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J Biol Chem. 2005 Nov 18;280(46):38862-9. Epub 2005 Sep 14.

Nucleocytoplasmic shuttling of the splicing factor SIPP1.

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Afdelingen Biochemie, Faculteit Geneeskunde, KULeuven, B-3000 Leuven, Belgium.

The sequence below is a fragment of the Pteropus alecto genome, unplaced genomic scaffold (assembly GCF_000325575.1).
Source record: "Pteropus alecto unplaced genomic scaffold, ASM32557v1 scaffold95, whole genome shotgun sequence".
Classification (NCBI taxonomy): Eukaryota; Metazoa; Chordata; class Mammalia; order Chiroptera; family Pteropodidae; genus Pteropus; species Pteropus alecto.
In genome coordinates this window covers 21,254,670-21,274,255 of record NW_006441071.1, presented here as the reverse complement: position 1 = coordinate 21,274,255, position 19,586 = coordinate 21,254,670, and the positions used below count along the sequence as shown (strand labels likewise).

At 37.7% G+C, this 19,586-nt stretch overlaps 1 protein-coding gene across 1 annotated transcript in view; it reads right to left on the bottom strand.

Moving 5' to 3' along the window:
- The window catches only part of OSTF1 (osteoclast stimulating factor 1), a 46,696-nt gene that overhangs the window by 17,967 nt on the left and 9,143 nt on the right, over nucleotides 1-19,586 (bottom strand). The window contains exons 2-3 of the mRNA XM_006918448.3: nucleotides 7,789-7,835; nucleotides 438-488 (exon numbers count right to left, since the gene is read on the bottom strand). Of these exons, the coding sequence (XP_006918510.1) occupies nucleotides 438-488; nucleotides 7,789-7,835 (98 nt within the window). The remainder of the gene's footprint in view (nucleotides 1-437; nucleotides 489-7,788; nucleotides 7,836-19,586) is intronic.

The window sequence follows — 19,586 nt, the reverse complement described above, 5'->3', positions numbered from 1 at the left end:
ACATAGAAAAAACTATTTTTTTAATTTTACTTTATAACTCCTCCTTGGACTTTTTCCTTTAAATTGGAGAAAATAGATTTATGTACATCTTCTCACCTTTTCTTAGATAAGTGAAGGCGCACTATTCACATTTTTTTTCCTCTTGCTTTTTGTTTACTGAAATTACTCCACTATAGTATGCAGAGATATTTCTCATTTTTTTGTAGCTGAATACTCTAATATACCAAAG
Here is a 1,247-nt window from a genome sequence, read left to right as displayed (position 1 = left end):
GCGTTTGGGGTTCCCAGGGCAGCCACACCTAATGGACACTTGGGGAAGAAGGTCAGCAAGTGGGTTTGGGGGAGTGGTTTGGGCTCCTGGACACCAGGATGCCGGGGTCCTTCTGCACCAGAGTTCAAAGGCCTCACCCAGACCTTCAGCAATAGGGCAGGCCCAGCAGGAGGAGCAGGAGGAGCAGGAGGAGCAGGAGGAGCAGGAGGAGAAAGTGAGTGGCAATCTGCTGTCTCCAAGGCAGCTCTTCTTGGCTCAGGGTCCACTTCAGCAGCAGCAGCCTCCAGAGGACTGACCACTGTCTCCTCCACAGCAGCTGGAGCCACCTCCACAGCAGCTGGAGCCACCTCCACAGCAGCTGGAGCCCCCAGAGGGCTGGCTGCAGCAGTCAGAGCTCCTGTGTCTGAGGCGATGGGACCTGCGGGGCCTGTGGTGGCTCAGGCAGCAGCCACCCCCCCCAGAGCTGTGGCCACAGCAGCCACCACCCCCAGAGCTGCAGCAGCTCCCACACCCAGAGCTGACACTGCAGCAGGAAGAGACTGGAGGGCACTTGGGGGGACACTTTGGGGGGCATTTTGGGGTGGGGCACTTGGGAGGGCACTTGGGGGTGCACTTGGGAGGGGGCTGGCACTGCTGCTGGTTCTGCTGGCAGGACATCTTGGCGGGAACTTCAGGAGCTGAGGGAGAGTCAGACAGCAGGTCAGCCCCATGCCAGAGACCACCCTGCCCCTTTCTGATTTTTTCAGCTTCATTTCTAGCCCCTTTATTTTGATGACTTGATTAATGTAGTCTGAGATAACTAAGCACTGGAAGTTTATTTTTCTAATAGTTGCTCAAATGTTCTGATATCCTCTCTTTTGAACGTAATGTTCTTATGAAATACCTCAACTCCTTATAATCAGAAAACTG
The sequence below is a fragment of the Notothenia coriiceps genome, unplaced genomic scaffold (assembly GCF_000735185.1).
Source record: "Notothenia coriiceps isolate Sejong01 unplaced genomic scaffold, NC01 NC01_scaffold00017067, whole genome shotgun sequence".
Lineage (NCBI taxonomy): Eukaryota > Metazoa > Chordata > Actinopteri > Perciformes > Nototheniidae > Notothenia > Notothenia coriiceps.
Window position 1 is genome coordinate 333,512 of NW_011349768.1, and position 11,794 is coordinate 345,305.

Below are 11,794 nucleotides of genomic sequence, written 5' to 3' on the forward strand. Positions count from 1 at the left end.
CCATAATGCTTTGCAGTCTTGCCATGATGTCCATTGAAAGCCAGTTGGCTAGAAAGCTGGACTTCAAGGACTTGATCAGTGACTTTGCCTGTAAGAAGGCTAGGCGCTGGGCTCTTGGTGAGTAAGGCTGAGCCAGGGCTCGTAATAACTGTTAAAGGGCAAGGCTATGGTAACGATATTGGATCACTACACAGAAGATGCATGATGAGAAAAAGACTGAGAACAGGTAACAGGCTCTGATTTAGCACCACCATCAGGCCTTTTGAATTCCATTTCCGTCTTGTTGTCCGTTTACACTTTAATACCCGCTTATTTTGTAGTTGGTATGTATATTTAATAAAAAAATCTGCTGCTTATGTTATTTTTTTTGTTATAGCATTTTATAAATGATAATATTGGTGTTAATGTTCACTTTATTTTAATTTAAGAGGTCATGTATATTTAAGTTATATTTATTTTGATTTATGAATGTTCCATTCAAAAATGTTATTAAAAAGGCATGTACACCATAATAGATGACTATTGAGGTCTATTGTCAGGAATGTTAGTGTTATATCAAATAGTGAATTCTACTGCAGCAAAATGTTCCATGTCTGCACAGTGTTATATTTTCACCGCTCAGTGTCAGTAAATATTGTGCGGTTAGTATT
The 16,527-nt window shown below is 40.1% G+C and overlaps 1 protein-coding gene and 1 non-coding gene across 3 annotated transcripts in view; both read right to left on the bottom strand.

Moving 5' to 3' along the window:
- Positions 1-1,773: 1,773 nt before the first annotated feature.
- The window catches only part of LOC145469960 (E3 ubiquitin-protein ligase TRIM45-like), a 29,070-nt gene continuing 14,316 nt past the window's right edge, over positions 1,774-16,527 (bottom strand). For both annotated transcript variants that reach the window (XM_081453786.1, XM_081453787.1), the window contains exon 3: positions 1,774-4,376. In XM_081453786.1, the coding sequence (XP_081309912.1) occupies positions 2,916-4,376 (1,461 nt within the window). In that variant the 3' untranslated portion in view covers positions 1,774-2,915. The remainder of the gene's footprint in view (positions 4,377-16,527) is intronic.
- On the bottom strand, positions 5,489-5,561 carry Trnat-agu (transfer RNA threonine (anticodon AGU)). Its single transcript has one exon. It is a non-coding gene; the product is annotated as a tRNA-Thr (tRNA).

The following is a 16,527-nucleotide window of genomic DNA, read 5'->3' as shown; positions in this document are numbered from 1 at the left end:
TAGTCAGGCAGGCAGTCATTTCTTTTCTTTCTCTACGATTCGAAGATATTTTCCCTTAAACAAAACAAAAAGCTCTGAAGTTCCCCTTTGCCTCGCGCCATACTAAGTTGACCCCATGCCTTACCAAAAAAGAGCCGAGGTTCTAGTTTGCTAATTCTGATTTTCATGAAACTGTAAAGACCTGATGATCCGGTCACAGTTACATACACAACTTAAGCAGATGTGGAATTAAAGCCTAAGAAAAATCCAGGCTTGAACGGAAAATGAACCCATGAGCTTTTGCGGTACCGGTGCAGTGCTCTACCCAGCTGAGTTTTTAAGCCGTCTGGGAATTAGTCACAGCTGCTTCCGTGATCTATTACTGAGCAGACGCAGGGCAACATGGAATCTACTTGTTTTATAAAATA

SIPP1 (splicing factor that interacts with PQBP1 and PP1) is a widely expressed protein of 70 kDa that has been implicated in pre-mRNA splicing. It interacts with protein Ser/Thr phosphatase-1 (PP1) and with the polyglutamine-tract-binding protein 1 (PQBP1), which contributes to the pathogenesis of X-linked mental retardation and neurodegenerative diseases caused by polyglutamine tract expansions. We show here that SIPP1 is a nucleocytoplasmic shuttling protein. Under basal circumstances SIPP1 was largely nuclear, but it accumulated in the cytoplasm following UV- or X-radiation. Nuclear import was mediated by two nuclear localization signals. In addition, SIPP1 could be piggy-back transported to the nucleus with its ligand PQBP1. In the nucleus SIPP1 and PQBP1 formed inclusion bodies similar to those detected in polyglutamine diseases. SIPP1 did not function as a nuclear targeting subunit of PP1 but re-localized nuclear PP1 to storage sites for splicing factors. The C-terminal residues of SIPP1, which do not conform to a classic nuclear export signal, were required for its nuclear export via the CMR-1 pathway. Finally, SIPP1 activated pre-mRNA splicing in intact cells, and the extent of splicing activation correlated with the nuclear concentration of SIPP1. We conclude that SIPP1 is a positive regulator of pre-mRNA splicing that is regulated by nucleocytoplasmic shuttling. These findings also have potential implications for a better understanding of the pathogenesis of X-linked mental retardation and polyglutamine-linked neurodegenerative disorders.

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